Barbara Atkinson, founding dean of the UNLV School of Medicine:
Our second-year medical students have reached a big milestone, moving out of the classroom and into the hospitals and clinics for 15 weeks of longitudinal integrated clerkships (LIC). By shadowing physicians, they’re learning firsthand about the daily challenges, as well as the rewards, of treating patients and helping them heal. Ask any physician, and they will tell you about the first time they felt the true satisfaction of putting academic knowledge to use in a clinical setting — or the profound sadness you feel when you lose a patient that you’ve become close to. We asked students and faculty to tell us about their most memorable experiences. Some of the stories are humorous, others are quite serious, but together, they form a good representation of the extraordinary profession we have chosen to passionately perform.
Lauren Hollifield: I had the opportunity to assist in an amputation on my third day of rotations and also delivered a baby yesterday! It’s been an interesting, engaging, and rewarding experience!
Sierra Kreamer-Hope: One of the anesthesiologists let me intubate a patient! I got to first assist in a cesarean section delivery, and also assisted in a vaginal delivery. I assisted with a bilateral mastectomy — seven-hour surgery! I also helped with dressing changes of full body toxic epidermal necrolysis (basically a full body "burn" with skin peeling off due to a medication reaction).
Damien Medrano: During LIC, the best moments have been in the operating room. It is such an incredible experience to speak with a patient about a disease that has greatly impacted their life, and then see a surgical team work together to improve the patient's quality of life.
Toyokazu “Chris” Endo: Last week I had to opportunity to scrub in on a craniotomy for craniosynostosis. My residents and attendings took the extra time to explain each step and help orient us to the complex structures within the human skull.
Ashley Newell Prandecki: On top of so much clinical knowledge, the LIC has given me insight into things the books don’t teach you. I’ve been able to see a chief resident fight for a patient who couldn’t speak for herself, witnessed a passionate intern when she taught us about fetal heart tracings after an exhausting overnight shift, and saw attending physicians sacrifice their time to train and educate residents and students.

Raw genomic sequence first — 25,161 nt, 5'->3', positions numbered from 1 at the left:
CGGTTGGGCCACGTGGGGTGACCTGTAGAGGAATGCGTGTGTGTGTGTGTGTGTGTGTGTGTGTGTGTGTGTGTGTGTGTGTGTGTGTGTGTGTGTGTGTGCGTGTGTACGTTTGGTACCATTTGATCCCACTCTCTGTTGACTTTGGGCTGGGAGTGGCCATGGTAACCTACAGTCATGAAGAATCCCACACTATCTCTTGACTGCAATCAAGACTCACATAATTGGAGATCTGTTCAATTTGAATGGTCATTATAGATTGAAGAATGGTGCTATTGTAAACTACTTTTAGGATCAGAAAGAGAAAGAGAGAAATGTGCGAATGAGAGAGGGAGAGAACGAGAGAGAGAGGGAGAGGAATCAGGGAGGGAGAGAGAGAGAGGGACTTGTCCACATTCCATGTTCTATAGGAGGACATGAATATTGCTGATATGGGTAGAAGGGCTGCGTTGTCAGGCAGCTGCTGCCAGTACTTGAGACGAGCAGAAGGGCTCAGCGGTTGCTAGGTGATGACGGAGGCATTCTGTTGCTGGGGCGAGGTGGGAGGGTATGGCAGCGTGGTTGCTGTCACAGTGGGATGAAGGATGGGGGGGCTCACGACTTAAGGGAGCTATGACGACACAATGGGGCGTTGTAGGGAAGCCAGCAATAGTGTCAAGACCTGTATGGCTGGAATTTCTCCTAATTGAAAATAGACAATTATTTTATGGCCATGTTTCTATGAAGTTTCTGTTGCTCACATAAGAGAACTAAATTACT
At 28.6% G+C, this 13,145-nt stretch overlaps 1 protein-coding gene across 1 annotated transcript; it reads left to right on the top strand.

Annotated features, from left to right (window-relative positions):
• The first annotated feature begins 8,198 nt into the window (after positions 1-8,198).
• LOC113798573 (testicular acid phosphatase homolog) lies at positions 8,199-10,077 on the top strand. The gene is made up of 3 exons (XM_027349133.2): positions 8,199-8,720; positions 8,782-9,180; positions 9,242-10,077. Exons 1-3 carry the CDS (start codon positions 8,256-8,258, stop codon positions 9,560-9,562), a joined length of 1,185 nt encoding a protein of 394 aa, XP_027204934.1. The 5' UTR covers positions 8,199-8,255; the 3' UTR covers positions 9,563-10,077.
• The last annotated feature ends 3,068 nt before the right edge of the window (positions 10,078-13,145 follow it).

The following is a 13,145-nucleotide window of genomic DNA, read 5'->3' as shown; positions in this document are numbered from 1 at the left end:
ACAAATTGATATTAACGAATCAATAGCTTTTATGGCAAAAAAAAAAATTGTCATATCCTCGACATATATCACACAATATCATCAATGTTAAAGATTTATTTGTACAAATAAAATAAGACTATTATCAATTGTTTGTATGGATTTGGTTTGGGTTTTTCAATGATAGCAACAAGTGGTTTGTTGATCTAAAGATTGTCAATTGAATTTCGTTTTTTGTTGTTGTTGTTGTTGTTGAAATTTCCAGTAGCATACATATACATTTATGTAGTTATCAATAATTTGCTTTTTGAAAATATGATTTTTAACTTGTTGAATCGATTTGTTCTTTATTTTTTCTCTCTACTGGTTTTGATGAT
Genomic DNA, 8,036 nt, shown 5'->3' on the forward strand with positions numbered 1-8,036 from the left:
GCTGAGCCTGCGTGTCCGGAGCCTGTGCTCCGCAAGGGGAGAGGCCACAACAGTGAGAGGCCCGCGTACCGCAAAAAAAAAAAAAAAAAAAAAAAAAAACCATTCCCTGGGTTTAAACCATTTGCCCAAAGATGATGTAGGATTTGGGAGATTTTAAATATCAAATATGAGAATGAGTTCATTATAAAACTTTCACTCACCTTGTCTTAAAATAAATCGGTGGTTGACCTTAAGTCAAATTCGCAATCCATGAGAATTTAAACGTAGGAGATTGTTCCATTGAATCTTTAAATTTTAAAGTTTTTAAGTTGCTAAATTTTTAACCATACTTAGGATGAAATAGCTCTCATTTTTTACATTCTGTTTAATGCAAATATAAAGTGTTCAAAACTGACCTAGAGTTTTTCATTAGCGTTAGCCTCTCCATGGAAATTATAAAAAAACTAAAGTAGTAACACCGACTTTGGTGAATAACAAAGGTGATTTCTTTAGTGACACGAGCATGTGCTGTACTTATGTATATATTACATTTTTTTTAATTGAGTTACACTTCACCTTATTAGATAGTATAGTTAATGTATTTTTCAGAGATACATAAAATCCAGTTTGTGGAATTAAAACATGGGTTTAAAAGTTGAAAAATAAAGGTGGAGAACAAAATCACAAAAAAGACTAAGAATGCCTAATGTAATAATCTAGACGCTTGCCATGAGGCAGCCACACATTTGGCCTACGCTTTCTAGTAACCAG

William Fang: Actually, participating as part of the medical team is exciting. Don't get me wrong, it's challenging work. However, being in the room with a patient and actually seeing your actions change a life; now that is something to be grateful for.
Neil Haycocks, assistant dean of biomedical science integration: I remember several. I helped deliver a baby for a patient who did not know that she was pregnant. I observed the use of electro convulsive therapy on a deeply psychotic patient. As I recall, the very next day, the patient was sitting up in bed conversing normally. I also interacted with a patient who had Capgras Syndrome. Those who experience Capgras have an irrational belief that people they know have been replaced by imposters. This woman believed her family members and neighbors had been kidnaped and replaced with actors attempting to deceive her. Fascinating and unforgettable.
Johan Bester, director of bioethics: On my first day as an intern, I was walking the hallway of the hospital and noticed a patient in one of the rooms that appeared to be in distress. It was the first time I had ever seen the patient and had no background on her whatsoever. It turned out she was coding. The hospital was virtually empty as most of the physicians were away for the holidays, so I immediately attempted to resuscitate, but was unable to save her. Since it was my first day, I did not anticipate having to inform (the family). Later, as I carefully informed the family, they were very upset and began wailing, falling on the ground and so forth. Just when they had calmed down, there was a knock on the door. The orderly explained that the rest of the family had arrived, so I would have to repeat the process all over again.